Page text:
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This is a micrometer designed for measuring celestial photographs. The “L. M. R. No 3 1870” inscription refers to Lewis Morris Rutherfurd (1816-1892), a wealthy and prominent New Yorker who made important contributions to astronomical photography and spectroscopy.
Here, the photographic plate is held on the horizontal bed, illuminated from below, and read from above through a microscope. For measures in rectangular coordinates, the microscope is moved by two perpendicular micrometer screws. For position angles, the plate and its bed are rotated, and the angular distance read on a graduated circle.
This example was made from Rutherfurd’s designs, and under his supervision, for the U.S. Coast Survey. It was originally used to measure photographs taken during the solar eclipse of August 7, 1869. Charles S. Peirce would later use it to compare the lengths of varies centimeter scales.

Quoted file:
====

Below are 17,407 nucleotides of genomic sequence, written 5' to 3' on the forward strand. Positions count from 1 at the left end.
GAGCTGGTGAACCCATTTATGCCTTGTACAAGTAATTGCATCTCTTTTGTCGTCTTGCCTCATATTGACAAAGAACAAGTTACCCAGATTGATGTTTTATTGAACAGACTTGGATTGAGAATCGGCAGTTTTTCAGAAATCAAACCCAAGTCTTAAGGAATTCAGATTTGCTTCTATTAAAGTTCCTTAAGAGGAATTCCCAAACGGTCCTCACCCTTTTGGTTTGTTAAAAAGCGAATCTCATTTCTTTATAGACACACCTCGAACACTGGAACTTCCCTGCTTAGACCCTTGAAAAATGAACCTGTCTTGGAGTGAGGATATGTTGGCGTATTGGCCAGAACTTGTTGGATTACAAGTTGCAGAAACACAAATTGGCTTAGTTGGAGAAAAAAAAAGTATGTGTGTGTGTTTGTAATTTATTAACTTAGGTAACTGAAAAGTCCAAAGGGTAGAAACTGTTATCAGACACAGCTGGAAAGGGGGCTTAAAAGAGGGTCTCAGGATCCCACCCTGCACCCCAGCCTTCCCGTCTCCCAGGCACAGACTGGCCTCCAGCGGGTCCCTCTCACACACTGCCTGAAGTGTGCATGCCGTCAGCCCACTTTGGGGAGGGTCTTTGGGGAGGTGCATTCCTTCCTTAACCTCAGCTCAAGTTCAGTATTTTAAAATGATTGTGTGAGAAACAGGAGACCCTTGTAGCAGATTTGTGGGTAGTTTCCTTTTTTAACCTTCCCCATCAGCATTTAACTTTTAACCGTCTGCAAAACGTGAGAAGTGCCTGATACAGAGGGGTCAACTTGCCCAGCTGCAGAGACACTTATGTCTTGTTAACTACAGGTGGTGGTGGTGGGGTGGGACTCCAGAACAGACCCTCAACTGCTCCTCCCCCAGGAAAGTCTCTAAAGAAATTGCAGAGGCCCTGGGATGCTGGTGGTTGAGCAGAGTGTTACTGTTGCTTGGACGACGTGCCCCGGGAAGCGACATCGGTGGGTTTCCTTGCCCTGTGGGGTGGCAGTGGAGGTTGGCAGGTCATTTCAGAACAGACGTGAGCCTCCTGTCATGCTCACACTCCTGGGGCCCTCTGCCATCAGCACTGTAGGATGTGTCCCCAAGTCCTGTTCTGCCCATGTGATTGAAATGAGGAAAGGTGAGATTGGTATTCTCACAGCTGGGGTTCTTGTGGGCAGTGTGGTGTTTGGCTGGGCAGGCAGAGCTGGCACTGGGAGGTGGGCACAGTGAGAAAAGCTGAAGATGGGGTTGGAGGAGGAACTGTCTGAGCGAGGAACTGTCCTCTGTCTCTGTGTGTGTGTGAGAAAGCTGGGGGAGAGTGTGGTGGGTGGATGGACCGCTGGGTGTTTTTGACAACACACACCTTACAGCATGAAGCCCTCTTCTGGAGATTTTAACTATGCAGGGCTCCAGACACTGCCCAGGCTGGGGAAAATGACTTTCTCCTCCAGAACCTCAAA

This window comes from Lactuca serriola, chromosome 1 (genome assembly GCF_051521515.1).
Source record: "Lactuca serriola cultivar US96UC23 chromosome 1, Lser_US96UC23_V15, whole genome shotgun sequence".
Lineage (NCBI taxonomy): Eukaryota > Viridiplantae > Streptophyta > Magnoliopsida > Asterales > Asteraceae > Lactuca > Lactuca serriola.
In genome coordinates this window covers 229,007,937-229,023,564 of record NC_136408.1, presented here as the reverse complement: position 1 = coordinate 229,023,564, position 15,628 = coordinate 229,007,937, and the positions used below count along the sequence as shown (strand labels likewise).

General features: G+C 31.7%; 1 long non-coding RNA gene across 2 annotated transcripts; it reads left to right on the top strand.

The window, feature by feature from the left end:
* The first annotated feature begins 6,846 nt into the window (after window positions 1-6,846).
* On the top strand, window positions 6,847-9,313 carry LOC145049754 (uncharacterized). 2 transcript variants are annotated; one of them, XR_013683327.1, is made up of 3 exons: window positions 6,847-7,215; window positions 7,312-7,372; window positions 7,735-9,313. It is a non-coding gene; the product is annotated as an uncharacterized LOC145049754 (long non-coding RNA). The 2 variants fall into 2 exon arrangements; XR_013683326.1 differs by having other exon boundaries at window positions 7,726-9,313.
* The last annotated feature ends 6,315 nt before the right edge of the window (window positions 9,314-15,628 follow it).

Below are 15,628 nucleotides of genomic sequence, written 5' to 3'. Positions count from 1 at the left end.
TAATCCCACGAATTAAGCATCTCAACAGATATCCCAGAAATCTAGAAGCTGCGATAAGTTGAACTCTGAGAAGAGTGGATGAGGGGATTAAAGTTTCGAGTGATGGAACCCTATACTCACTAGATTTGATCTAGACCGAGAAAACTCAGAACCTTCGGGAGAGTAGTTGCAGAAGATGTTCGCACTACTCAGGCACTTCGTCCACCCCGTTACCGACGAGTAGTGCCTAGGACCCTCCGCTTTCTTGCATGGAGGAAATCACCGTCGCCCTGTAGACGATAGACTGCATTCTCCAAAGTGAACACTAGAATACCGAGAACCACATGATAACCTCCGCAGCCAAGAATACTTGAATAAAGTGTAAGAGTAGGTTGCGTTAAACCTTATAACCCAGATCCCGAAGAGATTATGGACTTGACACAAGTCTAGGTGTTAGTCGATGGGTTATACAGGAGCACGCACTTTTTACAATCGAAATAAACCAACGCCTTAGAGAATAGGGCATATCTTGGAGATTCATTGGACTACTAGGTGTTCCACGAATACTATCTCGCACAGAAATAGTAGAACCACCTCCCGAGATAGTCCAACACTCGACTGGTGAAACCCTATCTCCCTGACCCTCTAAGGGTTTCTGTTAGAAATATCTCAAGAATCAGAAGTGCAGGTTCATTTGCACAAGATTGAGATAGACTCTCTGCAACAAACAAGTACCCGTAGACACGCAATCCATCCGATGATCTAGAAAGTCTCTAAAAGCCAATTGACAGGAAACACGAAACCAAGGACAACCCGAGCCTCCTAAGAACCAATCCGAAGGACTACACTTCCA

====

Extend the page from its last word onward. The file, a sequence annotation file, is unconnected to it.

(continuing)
Ref: Deborah Jean Warner, “Lewis M. Rutherfurd: Pioneer Astronomical Photographer and Spectroscopist,” Technology and Culture 12 (1971): 190-216.
Currently not on view
Object Name
date made
Rutherfurd, Lewis Morris
place made
United States: New York, New York City
overall: 15 3/4 in x 16 1/4 in x 11 in; 40.005 cm x 41.275 cm x 27.94 cm
ID Number
catalog number
accession number
Science & Scientific Instruments
See more items in
Medicine and Science: Physical Sciences
Data Source
National Museum of American History
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